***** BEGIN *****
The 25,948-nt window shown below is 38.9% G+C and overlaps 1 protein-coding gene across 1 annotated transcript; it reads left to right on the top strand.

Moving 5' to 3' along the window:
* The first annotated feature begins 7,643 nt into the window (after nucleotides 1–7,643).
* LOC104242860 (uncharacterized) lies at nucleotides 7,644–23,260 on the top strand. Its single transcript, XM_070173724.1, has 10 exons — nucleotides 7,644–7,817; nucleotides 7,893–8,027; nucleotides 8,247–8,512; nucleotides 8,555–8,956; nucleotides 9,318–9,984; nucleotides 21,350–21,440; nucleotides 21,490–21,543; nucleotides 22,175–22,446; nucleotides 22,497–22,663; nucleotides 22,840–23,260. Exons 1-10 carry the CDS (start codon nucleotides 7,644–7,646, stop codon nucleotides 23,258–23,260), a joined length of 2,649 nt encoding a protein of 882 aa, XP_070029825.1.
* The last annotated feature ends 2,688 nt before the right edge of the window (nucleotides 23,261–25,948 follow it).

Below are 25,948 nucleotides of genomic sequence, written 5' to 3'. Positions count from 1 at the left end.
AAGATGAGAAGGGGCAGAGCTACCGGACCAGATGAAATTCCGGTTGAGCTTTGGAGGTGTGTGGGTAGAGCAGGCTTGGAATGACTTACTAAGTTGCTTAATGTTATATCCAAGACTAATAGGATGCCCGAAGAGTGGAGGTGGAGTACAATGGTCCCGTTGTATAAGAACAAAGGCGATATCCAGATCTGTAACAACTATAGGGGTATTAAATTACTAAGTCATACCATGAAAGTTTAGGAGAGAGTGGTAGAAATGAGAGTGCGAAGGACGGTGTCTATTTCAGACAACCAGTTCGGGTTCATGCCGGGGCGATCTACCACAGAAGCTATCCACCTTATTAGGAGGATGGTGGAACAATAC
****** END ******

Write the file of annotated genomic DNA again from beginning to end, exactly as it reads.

The 25,948-nt window shown below is 38.9% G+C and overlaps 1 protein-coding gene across 1 annotated transcript; it reads left to right on the top strand.

Moving 5' to 3' along the window:
* The first annotated feature begins 7,643 nt into the window (after nucleotides 1–7,643).
* LOC104242860 (uncharacterized) lies at nucleotides 7,644–23,260 on the top strand. Its single transcript, XM_070173724.1, has 10 exons — nucleotides 7,644–7,817; nucleotides 7,893–8,027; nucleotides 8,247–8,512; nucleotides 8,555–8,956; nucleotides 9,318–9,984; nucleotides 21,350–21,440; nucleotides 21,490–21,543; nucleotides 22,175–22,446; nucleotides 22,497–22,663; nucleotides 22,840–23,260. Exons 1-10 carry the CDS (start codon nucleotides 7,644–7,646, stop codon nucleotides 23,258–23,260), a joined length of 2,649 nt encoding a protein of 882 aa, XP_070029825.1.
* The last annotated feature ends 2,688 nt before the right edge of the window (nucleotides 23,261–25,948 follow it).

Below are 25,948 nucleotides of genomic sequence, written 5' to 3'. Positions count from 1 at the left end.
AAGATGAGAAGGGGCAGAGCTACCGGACCAGATGAAATTCCGGTTGAGCTTTGGAGGTGTGTGGGTAGAGCAGGCTTGGAATGACTTACTAAGTTGCTTAATGTTATATCCAAGACTAATAGGATGCCCGAAGAGTGGAGGTGGAGTACAATGGTCCCGTTGTATAAGAACAAAGGCGATATCCAGATCTGTAACAACTATAGGGGTATTAAATTACTAAGTCATACCATGAAAGTTTAGGAGAGAGTGGTAGAAATGAGAGTGCGAAGGACGGTGTCTATTTCAGACAACCAGTTCGGGTTCATGCCGGGGCGATCTACCACAGAAGCTATCCACCTTATTAGGAGGATGGTGGAACAATAC